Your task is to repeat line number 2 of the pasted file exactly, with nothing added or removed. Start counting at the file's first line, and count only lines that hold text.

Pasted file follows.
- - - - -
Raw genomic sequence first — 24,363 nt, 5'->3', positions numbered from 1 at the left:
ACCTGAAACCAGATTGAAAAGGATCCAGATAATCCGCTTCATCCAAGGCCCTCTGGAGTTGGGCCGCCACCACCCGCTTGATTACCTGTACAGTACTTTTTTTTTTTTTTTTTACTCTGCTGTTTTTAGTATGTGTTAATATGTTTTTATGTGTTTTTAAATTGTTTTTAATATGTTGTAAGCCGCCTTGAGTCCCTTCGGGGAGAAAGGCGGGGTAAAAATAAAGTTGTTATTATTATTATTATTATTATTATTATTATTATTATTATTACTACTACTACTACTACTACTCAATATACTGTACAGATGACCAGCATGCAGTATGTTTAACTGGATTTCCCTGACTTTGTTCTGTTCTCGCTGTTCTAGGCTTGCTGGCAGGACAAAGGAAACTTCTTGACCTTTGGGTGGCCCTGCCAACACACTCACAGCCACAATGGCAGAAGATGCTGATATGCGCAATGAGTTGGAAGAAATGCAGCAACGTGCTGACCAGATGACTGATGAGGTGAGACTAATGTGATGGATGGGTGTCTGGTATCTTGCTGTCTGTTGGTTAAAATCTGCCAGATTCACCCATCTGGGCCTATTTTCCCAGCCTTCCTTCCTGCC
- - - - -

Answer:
ACCTGAAACCAGATTGAAAAGGATCCAGATAATCCGCTTCATCCAAGGCCCTCTGGAGTTGGGCCGCCACCACCCGCTTGATTACCTGTACAGTACTTTTTTTTTTTTTTTTTACTCTGCTGTTTTTAGTATGTGTTAATATGTTTTTATGTGTTTTTAAATTGTTTTTAATATGTTGTAAGCCGCCTTGAGTCCCTTCGGGGAGAAAGGCGGGGTAAAAATAAAGTTGTTATTATTATTATTATTATTATTATTATTATTATTATTATTACTACTACTACTACTACTACTCAATATACTGTACAGATGACCAGCATGCAGTATGTTTAACTGGATTTCCCTGACTTTGTTCTGTTCTCGCTGTTCTAGGCTTGCTGGCAGGACAAAGGAAACTTCTTGACCTTTGGGTGGCCCTGCCAACACACTCACAGCCACAATGGCAGAAGATGCTGATATGCGCAATGAGTTGGAAGAAATGCAGCAACGTGCTGACCAGATGACTGATGAGGTGAGACTAATGTGATGGATGGGTGTCTGGTATCTTGCTGTCTGTTGGTTAAAATCTGCCAGATTCACCCATCTGGGCCTATTTTCCCAGCCTTCCTTCCTGCC